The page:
A sizeable number of US lenders are reporting a spike in loan activity to startups in 2016, including Silicon Valley Bank, Wellington Financial, and TriplePoint, signaling that more startups are choosing debt over venture funding. As Persado CEO Alex Vratskides told Bloomberg, “interest rates are low, and you avoid dilution. It’s a no-brainer.”
According to a recent Bloomberg article, more US startups have been taking on debt as venture funding slowed down in 2016 and deals became more stringent. More startups became concerned about diluting their shares as these deals required more equity for less money. Raising equity already carries the risk of selling shares at lower prices during valuation negotiations, known in the industry as down rounds or flat rounds.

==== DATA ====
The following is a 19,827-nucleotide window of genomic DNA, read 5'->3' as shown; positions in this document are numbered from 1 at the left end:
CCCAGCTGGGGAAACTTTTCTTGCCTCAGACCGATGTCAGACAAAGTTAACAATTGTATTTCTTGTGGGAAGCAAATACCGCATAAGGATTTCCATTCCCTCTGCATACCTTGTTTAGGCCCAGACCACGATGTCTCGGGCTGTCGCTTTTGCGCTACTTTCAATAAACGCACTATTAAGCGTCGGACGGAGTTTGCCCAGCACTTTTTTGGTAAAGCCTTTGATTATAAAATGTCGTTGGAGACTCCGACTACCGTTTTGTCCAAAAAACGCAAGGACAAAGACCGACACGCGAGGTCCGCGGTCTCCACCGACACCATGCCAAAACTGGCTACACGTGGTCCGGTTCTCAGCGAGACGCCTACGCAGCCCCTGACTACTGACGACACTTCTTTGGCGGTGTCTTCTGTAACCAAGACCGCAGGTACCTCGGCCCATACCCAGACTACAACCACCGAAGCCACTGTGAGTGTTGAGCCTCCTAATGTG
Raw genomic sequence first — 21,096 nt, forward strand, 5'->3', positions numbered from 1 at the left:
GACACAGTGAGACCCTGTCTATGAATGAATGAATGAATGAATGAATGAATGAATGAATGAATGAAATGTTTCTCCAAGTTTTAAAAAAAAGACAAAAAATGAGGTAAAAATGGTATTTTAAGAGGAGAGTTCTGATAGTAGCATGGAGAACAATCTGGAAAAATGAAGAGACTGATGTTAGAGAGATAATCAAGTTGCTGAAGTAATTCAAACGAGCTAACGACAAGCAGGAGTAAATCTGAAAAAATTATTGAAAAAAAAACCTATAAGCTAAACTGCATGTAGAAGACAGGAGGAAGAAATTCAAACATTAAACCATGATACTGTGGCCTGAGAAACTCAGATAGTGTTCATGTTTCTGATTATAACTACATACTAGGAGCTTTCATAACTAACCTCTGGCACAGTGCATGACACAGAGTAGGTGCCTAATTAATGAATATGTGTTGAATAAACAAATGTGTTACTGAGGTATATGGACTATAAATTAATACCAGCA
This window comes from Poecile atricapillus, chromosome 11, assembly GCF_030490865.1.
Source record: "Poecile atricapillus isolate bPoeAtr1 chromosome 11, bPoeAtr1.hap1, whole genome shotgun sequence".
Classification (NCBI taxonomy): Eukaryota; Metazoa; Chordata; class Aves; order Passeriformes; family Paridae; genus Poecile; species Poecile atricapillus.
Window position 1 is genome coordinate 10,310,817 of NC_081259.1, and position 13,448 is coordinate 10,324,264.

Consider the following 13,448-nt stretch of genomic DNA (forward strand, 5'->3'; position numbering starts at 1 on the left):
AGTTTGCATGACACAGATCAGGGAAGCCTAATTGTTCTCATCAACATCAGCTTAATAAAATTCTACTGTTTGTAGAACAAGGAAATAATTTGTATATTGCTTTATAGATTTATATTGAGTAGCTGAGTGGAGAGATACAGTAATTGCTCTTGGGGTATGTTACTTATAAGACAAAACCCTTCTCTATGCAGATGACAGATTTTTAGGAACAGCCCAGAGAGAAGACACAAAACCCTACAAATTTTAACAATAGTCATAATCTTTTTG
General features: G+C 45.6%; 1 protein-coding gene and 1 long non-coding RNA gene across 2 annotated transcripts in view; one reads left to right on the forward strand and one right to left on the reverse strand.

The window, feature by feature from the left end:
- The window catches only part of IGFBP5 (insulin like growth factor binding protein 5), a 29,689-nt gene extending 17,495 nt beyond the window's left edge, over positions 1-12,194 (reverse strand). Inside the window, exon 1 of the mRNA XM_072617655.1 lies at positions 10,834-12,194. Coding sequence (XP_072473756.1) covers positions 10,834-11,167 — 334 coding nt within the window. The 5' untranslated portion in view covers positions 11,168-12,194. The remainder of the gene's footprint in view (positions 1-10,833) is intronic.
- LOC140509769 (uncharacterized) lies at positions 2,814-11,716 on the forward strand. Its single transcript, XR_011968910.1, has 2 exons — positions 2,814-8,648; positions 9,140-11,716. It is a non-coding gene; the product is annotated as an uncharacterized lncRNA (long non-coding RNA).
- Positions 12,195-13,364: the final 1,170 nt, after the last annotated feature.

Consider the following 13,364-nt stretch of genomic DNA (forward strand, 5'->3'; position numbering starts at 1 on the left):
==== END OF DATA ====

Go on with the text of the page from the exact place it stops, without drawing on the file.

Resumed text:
The result is not unlike the debt boom of 2008, when venture funding slowed down severely and startups switched to debt to raise money without diluting their shares. Yet even without a slowdown in venture funding, lending is hardly new. Several venture funds offer credit lines to their startups to help them cover extra operating costs and smoothen their cash flow.
Lending of course comes with its own risks. Tech blog GigaOm and game console maker Ouya were both forced to shut down and sell the company after failing to pay off their debt. These loans are much stricter because unlike the venture funding model, which is designed to accommodate higher risk, lenders require more steady and less risky payments. The startups that go for debt are usually more mature and willing to take the risk if the terms are well structured.
Read the original article here.
Contributed by Maha AbdelAzim.